It is a question that has often befuddled many aspiring professionals who are looking to enter the data science field. What should one do? Dive into a self-paced Python or R course, or follow a curated data science-related curriculum which provides a good base in analytical and quantitative techniques?
However, there is a new trend gaining momentum in data science education finding a senior industry professional who is also passionate about mentoring and can give valuable tips.
Workplace mentoring has become the norm in many enterprises and over the last two decades, many organisations have started formal mentorship programmes to help freshers cross-over or build skills in a specific area. There is a similar trend in data science education where ed-tech startups hire senior industry veterans who can give one-on-one guidance about projects, courses and career advice.
These mentors are usually available for 30-minute online sessions with students and help them set their target learning goals and discuss how to achieve them in an optimal manner. These mentors also answer subject matter questions, provide feedback on projects, and career advice. Most members in the data science community want to help people starting out both technically and with career guidance.
Why Mentoring Is Crucial In Data Science
- Mentoring bridges the knowledge gap, improve their skills and the understanding of using data science for business.
- It also allows students to build a relationship and test his/her work readiness before embarking on a full-time job. Both mentorships and internships work in a similar way — they act like a bridge programme, enabling students to retool according to the industry requirements.
- Mentorship is also beneficial for both sides — students gain valuable tips and understand how to move into these careers and mentors get a talent pool of keen, industry-ready graduates. For most companies, mentorships can act as a first filter for data-centric roles.
- Most newbies are unclear about the role expected of them. Mentors can explain how they can fit into the data science team and how their analytics efforts will pay off in the organisation.
- Another viewpoint is that the market is flooded with candidates who have the basic skills and a modest portfolio of projects. While this means the pool for entry-level candidates is increasing, it also gives a chance to organisations to be picky with the choice of candidates. In this scenario, mentorship can give candidates a definitive edge.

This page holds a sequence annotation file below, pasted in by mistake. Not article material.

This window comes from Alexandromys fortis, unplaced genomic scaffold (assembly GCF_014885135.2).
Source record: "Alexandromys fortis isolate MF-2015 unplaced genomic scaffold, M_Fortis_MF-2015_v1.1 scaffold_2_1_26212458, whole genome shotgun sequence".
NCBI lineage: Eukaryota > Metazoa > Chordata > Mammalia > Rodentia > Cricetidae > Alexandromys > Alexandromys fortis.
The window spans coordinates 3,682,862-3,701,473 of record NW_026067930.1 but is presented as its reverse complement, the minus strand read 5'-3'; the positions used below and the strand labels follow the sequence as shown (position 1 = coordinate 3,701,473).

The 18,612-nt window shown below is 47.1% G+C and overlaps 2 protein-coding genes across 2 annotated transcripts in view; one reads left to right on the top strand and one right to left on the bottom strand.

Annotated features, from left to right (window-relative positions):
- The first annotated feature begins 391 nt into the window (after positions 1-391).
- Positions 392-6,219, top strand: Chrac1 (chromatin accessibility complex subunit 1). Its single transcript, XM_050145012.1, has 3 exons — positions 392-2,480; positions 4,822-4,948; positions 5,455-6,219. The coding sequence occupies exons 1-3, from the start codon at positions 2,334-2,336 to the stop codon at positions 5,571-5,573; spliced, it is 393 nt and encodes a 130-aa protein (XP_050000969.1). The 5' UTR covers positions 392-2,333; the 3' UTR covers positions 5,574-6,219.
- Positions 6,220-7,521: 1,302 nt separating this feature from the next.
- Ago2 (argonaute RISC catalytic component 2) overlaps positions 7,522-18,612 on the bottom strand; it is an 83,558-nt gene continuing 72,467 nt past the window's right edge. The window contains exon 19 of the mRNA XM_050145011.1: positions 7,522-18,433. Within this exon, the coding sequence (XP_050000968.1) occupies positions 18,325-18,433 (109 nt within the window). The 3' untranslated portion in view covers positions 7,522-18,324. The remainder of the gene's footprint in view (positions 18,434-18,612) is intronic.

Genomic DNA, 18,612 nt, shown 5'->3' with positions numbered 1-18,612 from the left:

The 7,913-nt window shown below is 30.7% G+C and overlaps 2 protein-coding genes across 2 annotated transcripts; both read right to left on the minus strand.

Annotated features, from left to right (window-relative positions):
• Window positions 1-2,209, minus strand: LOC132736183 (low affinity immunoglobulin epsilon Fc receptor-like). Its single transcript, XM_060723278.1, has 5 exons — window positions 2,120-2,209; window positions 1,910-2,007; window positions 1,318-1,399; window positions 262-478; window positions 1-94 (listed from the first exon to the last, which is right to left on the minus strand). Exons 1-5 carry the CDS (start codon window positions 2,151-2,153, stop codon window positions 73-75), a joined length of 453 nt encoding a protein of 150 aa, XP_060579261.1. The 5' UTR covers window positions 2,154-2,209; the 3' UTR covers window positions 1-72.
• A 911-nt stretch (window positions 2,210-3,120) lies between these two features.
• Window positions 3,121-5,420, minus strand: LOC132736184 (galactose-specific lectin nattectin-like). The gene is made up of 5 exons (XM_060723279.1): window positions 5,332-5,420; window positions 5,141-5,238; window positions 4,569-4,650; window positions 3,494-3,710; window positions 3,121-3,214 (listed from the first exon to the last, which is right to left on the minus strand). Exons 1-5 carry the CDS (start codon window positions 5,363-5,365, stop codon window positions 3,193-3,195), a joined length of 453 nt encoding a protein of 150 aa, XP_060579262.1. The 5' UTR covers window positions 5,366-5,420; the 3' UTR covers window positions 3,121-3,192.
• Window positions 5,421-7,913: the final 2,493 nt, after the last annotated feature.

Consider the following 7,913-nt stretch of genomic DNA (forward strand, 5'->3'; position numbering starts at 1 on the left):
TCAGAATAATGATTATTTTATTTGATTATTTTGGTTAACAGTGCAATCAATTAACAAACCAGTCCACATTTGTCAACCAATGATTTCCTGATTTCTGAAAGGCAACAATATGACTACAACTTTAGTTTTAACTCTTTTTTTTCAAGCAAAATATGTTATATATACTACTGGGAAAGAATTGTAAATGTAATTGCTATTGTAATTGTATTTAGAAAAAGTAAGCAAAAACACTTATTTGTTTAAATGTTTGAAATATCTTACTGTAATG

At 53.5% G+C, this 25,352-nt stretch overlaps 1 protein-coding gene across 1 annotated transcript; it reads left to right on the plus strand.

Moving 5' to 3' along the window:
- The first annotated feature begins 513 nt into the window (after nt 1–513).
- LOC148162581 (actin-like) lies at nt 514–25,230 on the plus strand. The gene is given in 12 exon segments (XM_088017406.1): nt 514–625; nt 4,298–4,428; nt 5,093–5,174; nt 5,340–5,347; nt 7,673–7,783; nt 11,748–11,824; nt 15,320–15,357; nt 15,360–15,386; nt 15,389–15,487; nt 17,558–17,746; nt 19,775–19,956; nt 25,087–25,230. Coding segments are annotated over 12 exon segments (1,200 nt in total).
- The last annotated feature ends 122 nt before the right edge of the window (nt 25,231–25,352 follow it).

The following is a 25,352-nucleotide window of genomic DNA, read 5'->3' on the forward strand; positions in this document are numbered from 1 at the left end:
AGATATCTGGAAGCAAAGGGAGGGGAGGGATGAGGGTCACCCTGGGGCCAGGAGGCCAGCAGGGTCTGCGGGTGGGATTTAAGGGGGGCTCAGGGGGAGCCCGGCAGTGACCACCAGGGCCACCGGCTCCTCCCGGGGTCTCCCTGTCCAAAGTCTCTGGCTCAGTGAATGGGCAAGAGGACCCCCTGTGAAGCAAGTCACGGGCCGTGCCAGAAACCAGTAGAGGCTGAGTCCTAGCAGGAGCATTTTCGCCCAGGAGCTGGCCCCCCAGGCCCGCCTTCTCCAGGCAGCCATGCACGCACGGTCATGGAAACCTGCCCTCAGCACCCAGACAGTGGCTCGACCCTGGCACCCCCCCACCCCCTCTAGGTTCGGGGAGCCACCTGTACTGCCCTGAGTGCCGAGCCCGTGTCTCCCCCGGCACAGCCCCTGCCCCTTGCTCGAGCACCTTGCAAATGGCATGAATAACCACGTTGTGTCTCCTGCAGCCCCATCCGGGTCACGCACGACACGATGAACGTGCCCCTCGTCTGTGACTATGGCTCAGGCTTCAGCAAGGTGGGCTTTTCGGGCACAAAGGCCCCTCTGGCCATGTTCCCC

- Recruiters and data science leaders reveal that the field has become so competitive that it takes more than just a bunch of basic skills to get off the ground. In fact, guidance and input from an experienced industry member or senior can help candidates level up and dish out industry-ready production code.
- While nano degrees are good, it won’t help one become employable in 2018 or beyond. And that’s why mentorship component plays a pivotal role in improving your chances of landing a suitable position in the data analytics field.
- A key reason why mentorship-based programmes work well is that candidates won’t get stuck in the MOOC cycle wherein they have the same learning path or the cookie cutter approach as any other candidates. For example, Python > Pandas > sklearn > SQL and this won’t help you beat the competition. It helps to have a mentor who can help you gain more credibility and traction in the data science job market.
How Does Mentorship Work?
Usually, ed-tech firms in India look for experienced industry professionals who can work with young aspirants or professionals on a weekly basis. The best way is getting experts to work with a group of students on an industry project and in return, mentors are paid a small fee. Globally, the idea of income share is also gaining ground. Income share works in a way where the mentor gets a portion of the mentee’s salary when he/she lands a job. So there is no upfront cost involved in the process. Jeremie Harris, co-founder of SharpestMinds, a programme that connects aspiring candidates with senior data scientists and allows them to get mentored free until the candidate lands a job revealed the percentage of income share doesn’t exceed 9 percent.
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Richa Bhatia is a seasoned journalist with six-years experience in reportage and news coverage and has had stints at Times of India and The Indian Express. She is an avid reader, mum to a feisty two-year-old and loves writing about the next-gen technology that is shaping our world.